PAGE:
‘Shift happening’ for Indigenous self-determination: Ovide Mercredi
Indigenous rights advocate speaks at Athabasca University’s Four Seasons Speaker Series
For Ovide Mercredi (Honorary Doctor of Letters ’09), Treaty was intended to be an opportunity for Indigenous Peoples and settler nations not just to coexist and merge, but to create a new society beyond what both Western and Indigenous idealism could fathom. The abandonment of this idea, he said, imposed an eternal conflict of interest that continues to influence Indigenous freedoms today.
“The federation disrupted our destiny,” said Mercredi, a Cree from Misipawistik Cree Nation. “The idea that we should hold discussions and come to an agreement … the federal government [found it] easier to use their police and army against Indigenous Peoples and that was a clear message to us.”
An advocate for Indigenous self-determination, self-definition, and constitutional reform and 2009 recipient of an Honorary Doctor of Laws from AU, Mercredi was a guest speaker at a recent talk hosted by Nukskahtowin (meeting place). The talk, part of AU’s Four Seasons Speakers Series, was facilitated by Priscilla Campeau, Nukskahtowin chair and program administrator, and Dr. Maria Campbell, AU’s Elder in Residence.
The conversation and series are part of the university’s commitment to conciliation and fostering dialogue on topics such as social justice, anti-racism, and Indigenous rights.
Treaties as a function of imposed government
Speaking from Grand Rapids, Man., Mercredi spoke about his idea of Indigenous self-determination. Answering questions from AU staff and students, he spoke about the destructive nature of the British North America Act, and the unkept promise of Section 35 of the Canada Act.
These acts were intended to protect traditional and hereditary forms of Indigenous government but were never adhered to—a legacy of broken promises, he said.
“Treaties are the basis Canada uses to claim dominion over all lands and resources. We have a different understanding of what Treaties represent in terms of the nature and scope of pre-existing rights.”– Ovide Mercredi (Honorary Doctor of Letters '09)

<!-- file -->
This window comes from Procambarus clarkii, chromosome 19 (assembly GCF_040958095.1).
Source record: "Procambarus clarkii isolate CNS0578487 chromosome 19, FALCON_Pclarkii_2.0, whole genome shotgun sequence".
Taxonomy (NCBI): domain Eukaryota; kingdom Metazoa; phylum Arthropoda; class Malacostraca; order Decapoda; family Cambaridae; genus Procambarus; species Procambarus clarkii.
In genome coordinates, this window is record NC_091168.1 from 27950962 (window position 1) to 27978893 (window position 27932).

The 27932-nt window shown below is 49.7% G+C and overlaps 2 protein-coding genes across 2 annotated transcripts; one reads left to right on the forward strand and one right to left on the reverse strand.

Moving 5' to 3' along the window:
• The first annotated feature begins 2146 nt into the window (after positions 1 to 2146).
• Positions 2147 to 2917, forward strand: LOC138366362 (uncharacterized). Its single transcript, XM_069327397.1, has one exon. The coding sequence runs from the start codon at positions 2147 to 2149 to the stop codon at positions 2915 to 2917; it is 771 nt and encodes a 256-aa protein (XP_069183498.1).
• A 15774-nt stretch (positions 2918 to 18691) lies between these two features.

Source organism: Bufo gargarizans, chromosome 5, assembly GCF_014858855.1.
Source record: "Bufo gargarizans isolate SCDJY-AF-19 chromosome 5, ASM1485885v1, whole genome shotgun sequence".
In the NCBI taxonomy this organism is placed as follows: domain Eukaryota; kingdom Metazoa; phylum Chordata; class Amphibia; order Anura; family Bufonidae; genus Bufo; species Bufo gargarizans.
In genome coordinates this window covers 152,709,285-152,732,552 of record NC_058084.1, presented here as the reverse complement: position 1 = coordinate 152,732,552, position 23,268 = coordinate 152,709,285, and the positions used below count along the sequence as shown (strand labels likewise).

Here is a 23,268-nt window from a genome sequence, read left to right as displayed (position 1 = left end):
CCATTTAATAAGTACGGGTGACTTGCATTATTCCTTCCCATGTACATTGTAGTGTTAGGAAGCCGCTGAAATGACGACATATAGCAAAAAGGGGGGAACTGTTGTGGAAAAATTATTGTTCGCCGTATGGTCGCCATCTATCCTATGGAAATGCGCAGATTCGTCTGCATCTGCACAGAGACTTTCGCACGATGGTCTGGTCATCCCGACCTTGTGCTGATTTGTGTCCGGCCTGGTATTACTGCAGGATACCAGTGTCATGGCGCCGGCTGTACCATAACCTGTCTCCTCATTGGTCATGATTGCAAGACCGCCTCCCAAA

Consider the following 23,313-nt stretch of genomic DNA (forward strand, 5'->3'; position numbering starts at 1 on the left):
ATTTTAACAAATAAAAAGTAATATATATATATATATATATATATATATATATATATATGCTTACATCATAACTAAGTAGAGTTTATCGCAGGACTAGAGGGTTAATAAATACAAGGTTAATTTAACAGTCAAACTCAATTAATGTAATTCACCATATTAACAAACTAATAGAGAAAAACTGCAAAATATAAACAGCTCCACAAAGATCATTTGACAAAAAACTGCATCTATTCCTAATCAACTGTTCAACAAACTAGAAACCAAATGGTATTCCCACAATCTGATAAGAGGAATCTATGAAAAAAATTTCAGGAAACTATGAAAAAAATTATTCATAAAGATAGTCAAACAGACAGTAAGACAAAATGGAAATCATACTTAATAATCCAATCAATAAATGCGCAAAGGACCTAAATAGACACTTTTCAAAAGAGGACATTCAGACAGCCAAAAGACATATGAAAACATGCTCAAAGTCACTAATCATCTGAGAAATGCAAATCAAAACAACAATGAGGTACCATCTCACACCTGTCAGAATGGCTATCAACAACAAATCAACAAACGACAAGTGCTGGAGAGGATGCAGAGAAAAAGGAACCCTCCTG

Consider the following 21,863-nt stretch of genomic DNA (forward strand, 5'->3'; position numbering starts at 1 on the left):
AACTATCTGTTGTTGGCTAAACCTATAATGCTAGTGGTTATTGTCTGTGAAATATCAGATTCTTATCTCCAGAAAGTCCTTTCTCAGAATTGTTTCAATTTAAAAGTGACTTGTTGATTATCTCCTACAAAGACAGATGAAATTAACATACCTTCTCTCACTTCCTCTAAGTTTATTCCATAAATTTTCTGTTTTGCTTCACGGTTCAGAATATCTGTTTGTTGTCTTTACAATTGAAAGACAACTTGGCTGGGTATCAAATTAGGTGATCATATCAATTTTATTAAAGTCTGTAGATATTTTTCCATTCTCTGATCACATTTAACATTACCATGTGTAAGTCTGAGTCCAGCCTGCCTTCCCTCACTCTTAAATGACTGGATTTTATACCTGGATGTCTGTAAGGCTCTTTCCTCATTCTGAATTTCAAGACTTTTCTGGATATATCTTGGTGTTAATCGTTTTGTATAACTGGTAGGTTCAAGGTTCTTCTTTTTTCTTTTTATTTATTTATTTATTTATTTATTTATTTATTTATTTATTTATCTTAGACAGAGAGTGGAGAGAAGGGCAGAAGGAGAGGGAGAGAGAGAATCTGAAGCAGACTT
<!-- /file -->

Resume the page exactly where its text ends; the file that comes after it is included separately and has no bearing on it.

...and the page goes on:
“Our experience has been about intervention,” Mercredi said. “Intervention has created incredible damage to the capacity of the Nation to carry on as a collective. Treaties are the basis Canada uses to claim dominion over all lands and resources. We have a different understanding of what Treaties represent in terms of the nature and scope of pre-existing rights.”
Legacy of Charlottetown Accord
In 1991, Mercredi, then-National Chief, set out to help build the Charlottetown Accord—an effort to reform the constitution in recognition that Indigenous Peoples have the inherent right to govern themselves. The accord was defeated in a national referendum—an outcome all but guaranteed considering non-Indigenous populations in Canada outnumbered Indigenous Peoples 19 to 1.
“[It was] an example of how the power of population can be used to suppress Indigenous Peoples, preventing them from their vision, progress, and aspirations in this country,” Mercredi said. “We need [non-Indigenous people] to change society … to make sure their leaders and politicians make their laws comply with the rights of Indigenous Peoples.
“We’re not opposed to settlers coming—we’re not going to violate their individual and collective rights to co-exist—but we also want to share our development and progress on the same soil.”
How non-Indigenous allies can help
Asked how non-Indigenous people can be allies, Mercredi said that Indigenous Peoples do not require non-Indigenous allyship inside Indigenous communities. Even now, members of his own community are instituting their own laws on education without federal permission.
“[The settlers’] task is greater than mine,” Mercredi says. “Where I need your help is in your society, your own world. You must transform that country of yours. You will meet the same resistance we did; I can assure you that.
“You will be chastised by your own people for getting too involved in helping Indians, Métis, and the Inuit. The racism in your society is real, but you shouldn’t stop there. If you try, don’t do it by yourself—you’re not going to achieve anything alone. You must find like-minded people working together with contact to leaders within our Nations. You’re going to need that guidance.”
‘At what point do we stop trying to fit in?’
Noting that non-Indigenous allies with power and privilege can use their vote to help Indigenous communities, Mercredi pointed to 49 reserves north of Thunder Bay, where communities with upwards of 10,000 people don’t have access to hospitals.
“At what point do we stop trying to fit in when people don’t want us around? I see self-determination from Chiefs and Elders. I see in their hearts and minds not to put up with colonization anymore.”– Ovide Mercredi
“How can my People survive with what we have?” Mercredi asked. “At what point do we stop trying to fit in when people don’t want us around? I see self-determination from Chiefs and Elders. I see in their hearts and minds not to put up with colonization anymore.
“There is a shift happening. It is up to Indigenous People to make sure we nurture that shift and we don’t allow the country to derail it with their policies, laws, and money.”
Banner image: Mathieu Côté, CC BY-SA 4.0, via Wikimedia Commons